After all, we only have the system of journalism we have (with its vaunted professional apparatus of degree programs and prizes etc. etc.), because that system has long suited its owners. And if it no longer suits, they’ll take their money elsewhere. (Which is different from “pointing fingers at the big bad capitalists who steered the news business into its ditch,” per your worry. If you want to blame anyone for where the press is headed, blame the US gov’t for paying for the original Internet. I just think the big bad capitalists who own most of the old news establishment aren’t going to be afraid to kill a few sacred journalistic cows if that’ll help them stay out of the ditch a little longer).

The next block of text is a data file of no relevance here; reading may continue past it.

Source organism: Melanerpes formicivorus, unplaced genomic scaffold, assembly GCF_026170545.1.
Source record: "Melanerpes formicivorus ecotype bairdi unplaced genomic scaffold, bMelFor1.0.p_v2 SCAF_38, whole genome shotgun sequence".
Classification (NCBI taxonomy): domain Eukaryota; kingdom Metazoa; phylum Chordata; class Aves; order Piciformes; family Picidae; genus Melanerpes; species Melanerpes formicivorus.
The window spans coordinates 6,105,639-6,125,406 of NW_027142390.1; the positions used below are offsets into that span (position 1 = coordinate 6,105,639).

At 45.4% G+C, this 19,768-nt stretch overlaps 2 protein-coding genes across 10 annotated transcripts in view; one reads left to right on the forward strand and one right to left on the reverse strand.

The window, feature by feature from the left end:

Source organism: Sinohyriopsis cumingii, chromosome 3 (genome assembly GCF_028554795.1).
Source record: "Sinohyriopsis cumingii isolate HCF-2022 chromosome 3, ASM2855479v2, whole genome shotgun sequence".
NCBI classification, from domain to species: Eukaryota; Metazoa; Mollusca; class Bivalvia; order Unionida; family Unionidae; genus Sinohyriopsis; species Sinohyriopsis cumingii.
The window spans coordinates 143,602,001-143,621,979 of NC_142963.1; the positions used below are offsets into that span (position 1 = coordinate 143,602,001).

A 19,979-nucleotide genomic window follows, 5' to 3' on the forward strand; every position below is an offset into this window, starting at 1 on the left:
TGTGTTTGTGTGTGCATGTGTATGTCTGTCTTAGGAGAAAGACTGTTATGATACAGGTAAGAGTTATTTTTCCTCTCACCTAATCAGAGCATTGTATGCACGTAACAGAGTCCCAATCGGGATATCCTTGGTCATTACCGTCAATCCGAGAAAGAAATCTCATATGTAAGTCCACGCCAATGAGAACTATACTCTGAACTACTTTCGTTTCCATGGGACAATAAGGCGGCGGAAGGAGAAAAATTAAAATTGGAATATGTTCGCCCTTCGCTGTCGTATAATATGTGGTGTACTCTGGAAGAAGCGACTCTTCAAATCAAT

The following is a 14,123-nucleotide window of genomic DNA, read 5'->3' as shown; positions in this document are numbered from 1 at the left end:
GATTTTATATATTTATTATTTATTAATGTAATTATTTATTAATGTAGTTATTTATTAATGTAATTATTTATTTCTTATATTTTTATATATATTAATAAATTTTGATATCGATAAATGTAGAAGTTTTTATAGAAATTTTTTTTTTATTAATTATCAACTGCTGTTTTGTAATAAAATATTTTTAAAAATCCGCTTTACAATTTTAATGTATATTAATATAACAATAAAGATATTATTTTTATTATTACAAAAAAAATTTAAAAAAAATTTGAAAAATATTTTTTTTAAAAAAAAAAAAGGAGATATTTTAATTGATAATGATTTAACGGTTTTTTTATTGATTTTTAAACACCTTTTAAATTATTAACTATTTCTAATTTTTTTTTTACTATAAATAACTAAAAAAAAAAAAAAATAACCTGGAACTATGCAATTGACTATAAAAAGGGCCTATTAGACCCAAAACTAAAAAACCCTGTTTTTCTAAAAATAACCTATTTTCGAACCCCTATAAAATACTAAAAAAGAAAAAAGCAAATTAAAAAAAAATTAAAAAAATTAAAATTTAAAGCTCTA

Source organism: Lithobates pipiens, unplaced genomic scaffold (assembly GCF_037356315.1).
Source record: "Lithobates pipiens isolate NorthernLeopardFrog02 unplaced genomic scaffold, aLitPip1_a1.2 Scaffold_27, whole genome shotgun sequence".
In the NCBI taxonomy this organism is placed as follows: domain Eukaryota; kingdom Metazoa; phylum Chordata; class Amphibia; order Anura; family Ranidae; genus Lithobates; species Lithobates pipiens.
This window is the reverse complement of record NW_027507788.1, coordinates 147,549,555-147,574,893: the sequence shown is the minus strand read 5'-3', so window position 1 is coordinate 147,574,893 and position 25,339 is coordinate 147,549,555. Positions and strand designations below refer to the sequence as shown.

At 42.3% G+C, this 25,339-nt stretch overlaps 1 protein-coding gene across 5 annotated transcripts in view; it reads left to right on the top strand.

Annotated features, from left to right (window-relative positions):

What seems to get in the way of journalists themselves talking about things this way is the peculiar piousness (piety?) of American journalism — which includes talk of their work as ‘a vocation,’ I’m sorry to say . Sure, there’s much to be celebrated in its fabled ‘source well and quote-both-sides’ thoroughness, but the self-admiration it breeds seems to blind those working within the system to how uncritically they’ve long adopted news values that first and foremost serve the interests of the people for whom they work. You don’t even need a wall between your advertising and editorial departments, in other words, if the editorial practices that you like to think of as utterly unbiased in reality reflect news values with very a particular politics — i.e. ones that uphold the essentials of the (commercially-owned) status quo.